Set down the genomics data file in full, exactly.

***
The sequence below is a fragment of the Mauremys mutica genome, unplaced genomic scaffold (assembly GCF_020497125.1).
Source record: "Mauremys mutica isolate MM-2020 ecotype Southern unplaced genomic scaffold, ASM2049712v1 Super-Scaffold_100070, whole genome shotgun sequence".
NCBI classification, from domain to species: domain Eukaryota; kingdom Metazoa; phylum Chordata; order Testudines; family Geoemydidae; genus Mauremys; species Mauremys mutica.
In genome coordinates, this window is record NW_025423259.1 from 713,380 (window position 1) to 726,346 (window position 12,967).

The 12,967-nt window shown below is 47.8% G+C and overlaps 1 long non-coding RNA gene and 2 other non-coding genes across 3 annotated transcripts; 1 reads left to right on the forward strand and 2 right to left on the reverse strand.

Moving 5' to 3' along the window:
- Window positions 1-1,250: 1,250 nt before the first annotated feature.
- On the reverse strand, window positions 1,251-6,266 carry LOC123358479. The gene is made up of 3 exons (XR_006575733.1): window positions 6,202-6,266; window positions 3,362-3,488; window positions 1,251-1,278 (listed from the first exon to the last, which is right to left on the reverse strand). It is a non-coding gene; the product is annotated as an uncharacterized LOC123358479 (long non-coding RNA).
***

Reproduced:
The sequence below is a fragment of the Mauremys mutica genome, unplaced genomic scaffold (assembly GCF_020497125.1).
Source record: "Mauremys mutica isolate MM-2020 ecotype Southern unplaced genomic scaffold, ASM2049712v1 Super-Scaffold_100070, whole genome shotgun sequence".
NCBI classification, from domain to species: domain Eukaryota; kingdom Metazoa; phylum Chordata; order Testudines; family Geoemydidae; genus Mauremys; species Mauremys mutica.
In genome coordinates, this window is record NW_025423259.1 from 713,380 (window position 1) to 726,346 (window position 12,967).

The 12,967-nt window shown below is 47.8% G+C and overlaps 1 long non-coding RNA gene and 2 other non-coding genes across 3 annotated transcripts; 1 reads left to right on the forward strand and 2 right to left on the reverse strand.

Moving 5' to 3' along the window:
- Window positions 1-1,250: 1,250 nt before the first annotated feature.
- On the reverse strand, window positions 1,251-6,266 carry LOC123358479. The gene is made up of 3 exons (XR_006575733.1): window positions 6,202-6,266; window positions 3,362-3,488; window positions 1,251-1,278 (listed from the first exon to the last, which is right to left on the reverse strand). It is a non-coding gene; the product is annotated as an uncharacterized LOC123358479 (long non-coding RNA).